Florence Nightingale's Theology: Collected Works of Florence Nightingale

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Wilfrid Laurier Univ. Press, Jun 21, 2002 - Biography & Autobiography - 678 pages

This third volume in the Collected Works of Florence Nightingale reports her controversial theological essays (only two of which have been previously published) and a great array of correspondence, from such Roman Catholics as Cardinal Manning and the Reverend Mother of the Sisters of Mercy of Bermondsey to the liberal Protestant Benjamin Jowett, evangelicals and missionaries. Nightingale’s recommendations for a revision of the Bible for schoolchildren and excerpts from her devotional reading are given.

Currently, Volumes 1 to 11 are available in e-book version by subscription or from university and college libraries through the following vendors: Canadian Electronic Library, Ebrary, MyiLibrary, and Netlibrary.

The Series

In the Collected Works of Florence Nightingale all the surviving writing of Florence Nightingale will be published, much of it for the first time. Known as the heroine of the Crimean War and the major founder of the modern profession of nursing, Florence Nightingale (1820-1910) will be revealed also as a scholar, theorist and social reformer of enormous scope and importance.

Original material has been obtained from over 150 archives and private collections worldwide. This abundance of material will be reflected in the series, revealing a significant amount of new material on her philosophy, theology and personal spiritual journey, as well as on her vision of a public health care system, her activism to achieve the difficult early steps of nursing for the sick poor in workhouse infirmaries and her views on health promotion and women’s control over midwifery. Nightingale’s more than forty years of work for public health in India, particularly in famine prevention and for broader social reform, will be reported in detail.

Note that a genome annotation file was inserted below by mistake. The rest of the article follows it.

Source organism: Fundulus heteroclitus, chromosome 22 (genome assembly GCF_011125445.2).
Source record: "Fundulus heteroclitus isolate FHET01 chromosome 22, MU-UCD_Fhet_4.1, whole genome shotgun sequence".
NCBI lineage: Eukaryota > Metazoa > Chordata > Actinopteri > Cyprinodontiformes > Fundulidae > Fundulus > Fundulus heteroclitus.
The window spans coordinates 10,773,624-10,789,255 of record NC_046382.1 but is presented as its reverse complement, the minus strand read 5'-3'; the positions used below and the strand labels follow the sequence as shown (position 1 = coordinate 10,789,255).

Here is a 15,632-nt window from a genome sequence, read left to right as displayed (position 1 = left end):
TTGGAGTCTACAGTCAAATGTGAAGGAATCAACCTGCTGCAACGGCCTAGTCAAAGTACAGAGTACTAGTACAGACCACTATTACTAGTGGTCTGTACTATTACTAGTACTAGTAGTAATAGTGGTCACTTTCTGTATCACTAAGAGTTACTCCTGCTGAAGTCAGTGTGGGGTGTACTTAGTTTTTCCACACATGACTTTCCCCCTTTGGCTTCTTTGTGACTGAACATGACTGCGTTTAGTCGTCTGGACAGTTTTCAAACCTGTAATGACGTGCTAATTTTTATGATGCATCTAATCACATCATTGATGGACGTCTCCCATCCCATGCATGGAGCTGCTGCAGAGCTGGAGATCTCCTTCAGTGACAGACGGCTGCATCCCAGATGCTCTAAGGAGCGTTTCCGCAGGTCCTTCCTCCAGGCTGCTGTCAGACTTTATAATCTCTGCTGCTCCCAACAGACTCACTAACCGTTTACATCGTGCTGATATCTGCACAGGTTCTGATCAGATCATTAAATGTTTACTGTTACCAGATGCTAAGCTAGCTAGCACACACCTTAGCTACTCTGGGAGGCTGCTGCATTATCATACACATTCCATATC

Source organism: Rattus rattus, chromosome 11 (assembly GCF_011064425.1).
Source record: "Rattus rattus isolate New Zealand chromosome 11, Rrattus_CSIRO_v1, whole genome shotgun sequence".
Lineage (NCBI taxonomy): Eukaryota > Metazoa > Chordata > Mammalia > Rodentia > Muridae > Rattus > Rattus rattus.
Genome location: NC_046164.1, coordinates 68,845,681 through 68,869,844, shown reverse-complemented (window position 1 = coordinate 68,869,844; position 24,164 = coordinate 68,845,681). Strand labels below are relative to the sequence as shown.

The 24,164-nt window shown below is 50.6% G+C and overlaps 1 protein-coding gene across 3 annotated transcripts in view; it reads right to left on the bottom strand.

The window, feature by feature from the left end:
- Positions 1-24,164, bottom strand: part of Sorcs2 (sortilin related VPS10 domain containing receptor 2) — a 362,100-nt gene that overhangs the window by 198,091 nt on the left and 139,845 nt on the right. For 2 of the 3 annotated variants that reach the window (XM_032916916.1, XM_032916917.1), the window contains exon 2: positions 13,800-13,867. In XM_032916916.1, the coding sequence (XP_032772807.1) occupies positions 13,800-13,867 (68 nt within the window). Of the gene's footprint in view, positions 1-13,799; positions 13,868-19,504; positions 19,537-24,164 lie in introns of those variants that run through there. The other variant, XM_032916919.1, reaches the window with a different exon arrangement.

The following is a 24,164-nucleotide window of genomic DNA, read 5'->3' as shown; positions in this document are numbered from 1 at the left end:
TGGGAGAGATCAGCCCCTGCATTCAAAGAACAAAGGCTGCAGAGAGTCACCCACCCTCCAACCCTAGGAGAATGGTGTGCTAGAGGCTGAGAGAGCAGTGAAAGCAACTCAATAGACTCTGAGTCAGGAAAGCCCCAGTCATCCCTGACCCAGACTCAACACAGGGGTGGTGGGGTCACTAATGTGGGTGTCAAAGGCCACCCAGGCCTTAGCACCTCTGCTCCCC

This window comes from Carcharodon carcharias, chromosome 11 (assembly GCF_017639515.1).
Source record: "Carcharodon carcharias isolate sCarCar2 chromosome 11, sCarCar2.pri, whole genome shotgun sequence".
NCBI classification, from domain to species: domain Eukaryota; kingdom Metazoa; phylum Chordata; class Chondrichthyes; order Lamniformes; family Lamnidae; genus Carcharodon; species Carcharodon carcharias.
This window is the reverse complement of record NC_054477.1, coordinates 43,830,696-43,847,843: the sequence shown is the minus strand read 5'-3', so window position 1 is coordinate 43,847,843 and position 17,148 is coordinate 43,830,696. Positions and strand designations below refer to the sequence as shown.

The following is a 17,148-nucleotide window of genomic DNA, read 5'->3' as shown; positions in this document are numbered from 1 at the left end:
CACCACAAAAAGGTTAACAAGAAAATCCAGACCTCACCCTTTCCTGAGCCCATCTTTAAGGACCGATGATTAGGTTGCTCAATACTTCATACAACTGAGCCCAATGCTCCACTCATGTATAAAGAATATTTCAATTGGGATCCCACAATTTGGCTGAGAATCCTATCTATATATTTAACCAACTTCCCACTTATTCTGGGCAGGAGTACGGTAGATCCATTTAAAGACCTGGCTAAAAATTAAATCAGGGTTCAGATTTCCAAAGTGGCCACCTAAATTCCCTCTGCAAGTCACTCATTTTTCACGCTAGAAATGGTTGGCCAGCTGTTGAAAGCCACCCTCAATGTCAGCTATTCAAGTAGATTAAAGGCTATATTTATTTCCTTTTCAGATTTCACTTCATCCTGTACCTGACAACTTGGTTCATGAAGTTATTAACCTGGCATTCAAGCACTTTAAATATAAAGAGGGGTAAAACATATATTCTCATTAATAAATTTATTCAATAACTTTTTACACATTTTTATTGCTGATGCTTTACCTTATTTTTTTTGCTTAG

The Collected Works of Florence Nightingale demonstrates Nightingale’s astute use of the political process and reports on her extensive correspondence with royalty, viceroys, cabinet ministers and international leaders, including such notables as Queen Victoria and W.E. Gladstone. Much new material on Nightingale’s family is reported, including some that will challenge her standard portrayal in the secondary literature.

Sixteen printed volumes are scheduled and will record her enormous and largely unpublished correspondence, previously published books, articles and pamphlets, many of which have long been out of print.

There will be full publication in electronic form, permitting readers to easily pursue their particular interests. Extensive databases, notably a chronology and a names index, will also be published in electronic form, again permitting convenient access to persons interested not only in Nightingale but in other figures of the time.

 

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Contents

Introduction to Volume 3
1
Key to Editing
5
Frasers Magazine Articles
9
Nightingales Unpublished Essays
59
Journal Notes and Letters
171
Correspondence and Notes on Roman Catholicism